The phrase ‘Frankenstein foods’ has been one of the most successful coinages of modern journalism. The theme of a Daily Mail campaign, it sums up the public’s instinctive fear of developments it doesn’t understand, and which at one point seemed about to be foisted on them by uncaring multi-national companies. The biotec food giant Monsanto was cast as the mad scientist, and, it has to be said, didn’t make matters easier for itself by the arrogance with which it treated the consumer. Greenpeace ought to have been more roundly condemned for destroying test sites. The Blair Government, having appeared to champion genetically modified (GM) technology at the outset, quickly recognised the tide of opinion was against it, and sat on its hands. The NFU tells us that only one GM product is being trialled at the moment: a blight-resistant potato in Cambridge.
Does anyone now believe this state of affairs can continue? The sudden rise in the price of food must surely focus minds on how the world?s population can be fed in the future. Previously fertile areas will become desert, or disappear under the sea. At the same time, the remaining farmland will be expected to grow a greater range of crops. In just two centuries, mankind has managed to deplete the planet of reserves that took Nature hundreds of millions of years to lay down. We shall look to plants to produce not only fuel, but replacements for the plastics, fibres and pharmaceuticals that are at present also derived from oil. Meanwhile, the population of the world is expected to grow from the present 6.7 billion to nine billion. We shall need different kinds of plants – more productive, multi-tasking – and need them quickly.
Genetic modification is a means of speeding up the process of selective breeding that’s been practised for millennia. In a hungry world, the refusal of a rich and well-fed country such as Britain to exploit its agriculture to the full could soon be regarded as immoral. Elsewhere on the planet, pressure to adopt GM technology will become irresistible. Places where deeper and deeper boreholes have sucked the land dry will need drought-resistant crops, if they?re to grow any crops at all. Where too much water has been abstracted from aquifers, allowing seawater to seep in, there will be a demand for saline-tolerant plants. As GM crops are more widely adopted around the globe, British farmers will not be able to compete without them.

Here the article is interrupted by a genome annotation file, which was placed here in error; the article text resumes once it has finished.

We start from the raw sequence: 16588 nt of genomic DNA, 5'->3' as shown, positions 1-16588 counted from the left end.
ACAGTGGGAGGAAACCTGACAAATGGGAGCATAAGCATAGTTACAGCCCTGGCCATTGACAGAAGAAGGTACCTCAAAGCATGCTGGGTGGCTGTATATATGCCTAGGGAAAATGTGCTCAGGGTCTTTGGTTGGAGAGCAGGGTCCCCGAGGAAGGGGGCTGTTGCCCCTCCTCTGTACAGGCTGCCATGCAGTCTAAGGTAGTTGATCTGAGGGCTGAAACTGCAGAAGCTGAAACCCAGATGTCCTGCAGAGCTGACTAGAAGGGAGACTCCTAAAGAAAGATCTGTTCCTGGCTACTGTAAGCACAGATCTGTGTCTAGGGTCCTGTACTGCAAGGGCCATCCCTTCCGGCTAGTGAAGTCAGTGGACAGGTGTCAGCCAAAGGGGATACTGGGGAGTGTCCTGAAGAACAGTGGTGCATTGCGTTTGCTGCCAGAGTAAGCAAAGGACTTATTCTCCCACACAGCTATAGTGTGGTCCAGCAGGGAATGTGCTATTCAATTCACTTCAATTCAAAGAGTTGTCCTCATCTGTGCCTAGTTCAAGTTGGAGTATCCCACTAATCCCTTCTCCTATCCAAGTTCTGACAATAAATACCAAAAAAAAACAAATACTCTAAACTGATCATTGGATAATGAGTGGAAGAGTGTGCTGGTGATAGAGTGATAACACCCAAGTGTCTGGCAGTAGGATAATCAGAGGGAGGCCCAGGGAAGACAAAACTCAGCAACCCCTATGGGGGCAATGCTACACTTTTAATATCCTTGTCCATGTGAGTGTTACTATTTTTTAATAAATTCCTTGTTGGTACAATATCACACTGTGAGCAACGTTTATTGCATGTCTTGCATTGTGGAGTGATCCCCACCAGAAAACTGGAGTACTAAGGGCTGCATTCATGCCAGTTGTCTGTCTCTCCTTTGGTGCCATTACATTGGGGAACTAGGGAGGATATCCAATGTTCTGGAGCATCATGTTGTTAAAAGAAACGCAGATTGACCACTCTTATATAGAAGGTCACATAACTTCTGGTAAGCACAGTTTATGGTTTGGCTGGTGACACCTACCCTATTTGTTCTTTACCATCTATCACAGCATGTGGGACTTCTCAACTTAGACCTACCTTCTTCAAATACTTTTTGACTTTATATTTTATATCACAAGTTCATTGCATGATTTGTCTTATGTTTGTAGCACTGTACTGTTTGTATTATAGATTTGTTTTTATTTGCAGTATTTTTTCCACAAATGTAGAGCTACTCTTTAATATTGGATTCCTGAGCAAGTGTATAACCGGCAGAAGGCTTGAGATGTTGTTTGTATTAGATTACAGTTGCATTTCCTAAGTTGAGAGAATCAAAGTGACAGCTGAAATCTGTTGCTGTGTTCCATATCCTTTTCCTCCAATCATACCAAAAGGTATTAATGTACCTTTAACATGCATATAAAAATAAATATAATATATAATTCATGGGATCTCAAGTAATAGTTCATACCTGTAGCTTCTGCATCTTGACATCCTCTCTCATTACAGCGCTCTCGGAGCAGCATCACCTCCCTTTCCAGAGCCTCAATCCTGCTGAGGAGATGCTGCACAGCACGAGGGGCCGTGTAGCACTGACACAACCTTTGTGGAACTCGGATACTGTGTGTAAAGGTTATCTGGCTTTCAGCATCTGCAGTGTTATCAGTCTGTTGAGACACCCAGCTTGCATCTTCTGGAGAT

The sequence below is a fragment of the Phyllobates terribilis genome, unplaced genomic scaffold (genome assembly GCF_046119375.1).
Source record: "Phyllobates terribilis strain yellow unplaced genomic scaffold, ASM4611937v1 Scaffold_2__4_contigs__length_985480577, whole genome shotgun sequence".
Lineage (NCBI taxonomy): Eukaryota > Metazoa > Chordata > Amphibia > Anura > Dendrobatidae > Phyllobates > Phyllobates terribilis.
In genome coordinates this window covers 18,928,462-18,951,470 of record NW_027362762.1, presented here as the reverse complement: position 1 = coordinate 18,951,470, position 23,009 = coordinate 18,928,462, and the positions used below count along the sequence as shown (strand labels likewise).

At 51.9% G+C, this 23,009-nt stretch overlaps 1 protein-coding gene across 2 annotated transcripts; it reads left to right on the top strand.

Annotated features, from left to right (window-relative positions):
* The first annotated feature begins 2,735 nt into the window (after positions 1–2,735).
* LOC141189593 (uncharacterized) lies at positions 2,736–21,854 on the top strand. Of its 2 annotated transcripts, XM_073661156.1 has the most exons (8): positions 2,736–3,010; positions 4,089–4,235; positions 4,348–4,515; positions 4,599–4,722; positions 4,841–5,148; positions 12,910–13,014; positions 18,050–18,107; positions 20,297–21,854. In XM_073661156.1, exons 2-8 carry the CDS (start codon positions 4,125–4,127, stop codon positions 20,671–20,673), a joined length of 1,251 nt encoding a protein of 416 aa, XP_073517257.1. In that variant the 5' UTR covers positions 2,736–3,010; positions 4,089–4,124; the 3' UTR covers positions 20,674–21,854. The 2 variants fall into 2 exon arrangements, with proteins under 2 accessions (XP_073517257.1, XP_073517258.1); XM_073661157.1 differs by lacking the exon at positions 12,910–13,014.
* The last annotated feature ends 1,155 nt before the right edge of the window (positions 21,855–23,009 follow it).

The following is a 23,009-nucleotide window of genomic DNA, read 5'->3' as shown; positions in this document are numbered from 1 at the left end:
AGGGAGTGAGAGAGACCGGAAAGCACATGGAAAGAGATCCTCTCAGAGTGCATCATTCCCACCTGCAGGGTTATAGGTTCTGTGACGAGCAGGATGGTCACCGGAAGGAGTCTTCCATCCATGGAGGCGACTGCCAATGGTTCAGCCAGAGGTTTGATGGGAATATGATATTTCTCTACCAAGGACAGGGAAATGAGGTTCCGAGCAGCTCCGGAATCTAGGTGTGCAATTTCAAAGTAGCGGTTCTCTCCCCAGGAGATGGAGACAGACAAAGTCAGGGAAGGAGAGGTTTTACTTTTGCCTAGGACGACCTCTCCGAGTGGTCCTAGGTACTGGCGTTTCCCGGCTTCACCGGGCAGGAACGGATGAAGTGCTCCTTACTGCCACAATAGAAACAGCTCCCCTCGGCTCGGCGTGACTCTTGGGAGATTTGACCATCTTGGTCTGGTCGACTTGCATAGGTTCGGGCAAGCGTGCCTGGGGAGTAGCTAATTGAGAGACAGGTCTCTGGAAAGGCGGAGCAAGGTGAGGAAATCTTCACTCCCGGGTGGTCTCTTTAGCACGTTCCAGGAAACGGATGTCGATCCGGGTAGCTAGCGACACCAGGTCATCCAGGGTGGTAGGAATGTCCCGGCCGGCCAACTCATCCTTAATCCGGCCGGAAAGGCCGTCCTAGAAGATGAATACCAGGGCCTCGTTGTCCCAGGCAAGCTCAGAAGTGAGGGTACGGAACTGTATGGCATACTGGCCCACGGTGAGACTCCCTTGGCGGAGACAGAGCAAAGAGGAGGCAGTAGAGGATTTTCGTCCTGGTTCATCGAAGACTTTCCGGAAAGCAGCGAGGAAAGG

Once, the public might have turned a deaf ear to agriculture, while continuing to gobble up its products. Attitudes will change quickly when food becomes not merely dearer, but scarcer. Unfortunately, the appetite for GM in other countries is so great that agribusinesses aren’t putting money into researching products suitable for Britain, when the regulatory climate and threat of direct action are against them.
Opposition to GMOs is led by the Green lobby – the self-same people who are most exercised by the need to curb greenhouse-gas emissions. Paradoxically, an argument for GM crops is precisely that they will help farming reduce its carbon footprint. Roots that fix a greater proportion of nitrogen from the soil will require less fertiliser made using fossil fuels. We want to discourage farmers from ploughing the land because that releases carbon; it’s possible to imagine the development of a perennial wheat that makes ploughing unnecessary.
This Easter weekend, we shall celebrate the rebirth and resurrection that is symbolised by spring. It provides a moment, perhaps, to contemplate the long-term future of the world, which looks far from bright. Wars could break out over water. Flooding and desertification could cause huge movements of people, on a par with those experienced during the Dark Ages. We’re running short of oil; before long, we may find ourselves running short of metals, too. Our children and grandchildren will be hard pressed to meet the enormous challenges that face them. But GM technology has the potential to alleviate some of the dangers. Future generations will think us crazy, or criminal, not to embrace it.